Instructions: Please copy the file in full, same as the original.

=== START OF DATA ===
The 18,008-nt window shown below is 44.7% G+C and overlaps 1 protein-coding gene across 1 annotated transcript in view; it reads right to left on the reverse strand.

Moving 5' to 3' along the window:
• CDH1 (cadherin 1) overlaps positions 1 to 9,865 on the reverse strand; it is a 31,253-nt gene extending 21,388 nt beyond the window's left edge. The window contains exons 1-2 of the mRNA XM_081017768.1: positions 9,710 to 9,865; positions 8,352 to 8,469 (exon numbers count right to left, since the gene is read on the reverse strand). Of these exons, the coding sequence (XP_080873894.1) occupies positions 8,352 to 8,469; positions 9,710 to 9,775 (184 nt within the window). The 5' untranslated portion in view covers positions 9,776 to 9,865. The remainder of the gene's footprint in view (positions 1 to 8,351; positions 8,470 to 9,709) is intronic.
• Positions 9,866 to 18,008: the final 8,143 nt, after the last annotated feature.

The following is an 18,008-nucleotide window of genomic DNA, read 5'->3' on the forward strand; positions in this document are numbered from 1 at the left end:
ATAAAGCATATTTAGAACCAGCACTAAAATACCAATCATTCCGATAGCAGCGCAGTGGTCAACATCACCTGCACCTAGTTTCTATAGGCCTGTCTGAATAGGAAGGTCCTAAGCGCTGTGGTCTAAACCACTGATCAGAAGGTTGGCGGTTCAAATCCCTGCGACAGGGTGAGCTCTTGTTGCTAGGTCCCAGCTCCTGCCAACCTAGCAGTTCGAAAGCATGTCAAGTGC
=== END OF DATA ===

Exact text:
The 18,008-nt window shown below is 44.7% G+C and overlaps 1 protein-coding gene across 1 annotated transcript in view; it reads right to left on the reverse strand.

Moving 5' to 3' along the window:
• CDH1 (cadherin 1) overlaps positions 1 to 9,865 on the reverse strand; it is a 31,253-nt gene extending 21,388 nt beyond the window's left edge. The window contains exons 1-2 of the mRNA XM_081017768.1: positions 9,710 to 9,865; positions 8,352 to 8,469 (exon numbers count right to left, since the gene is read on the reverse strand). Of these exons, the coding sequence (XP_080873894.1) occupies positions 8,352 to 8,469; positions 9,710 to 9,775 (184 nt within the window). The 5' untranslated portion in view covers positions 9,776 to 9,865. The remainder of the gene's footprint in view (positions 1 to 8,351; positions 8,470 to 9,709) is intronic.
• Positions 9,866 to 18,008: the final 8,143 nt, after the last annotated feature.

The following is an 18,008-nucleotide window of genomic DNA, read 5'->3' on the forward strand; positions in this document are numbered from 1 at the left end:
ATAAAGCATATTTAGAACCAGCACTAAAATACCAATCATTCCGATAGCAGCGCAGTGGTCAACATCACCTGCACCTAGTTTCTATAGGCCTGTCTGAATAGGAAGGTCCTAAGCGCTGTGGTCTAAACCACTGATCAGAAGGTTGGCGGTTCAAATCCCTGCGACAGGGTGAGCTCTTGTTGCTAGGTCCCAGCTCCTGCCAACCTAGCAGTTCGAAAGCATGTCAAGTGC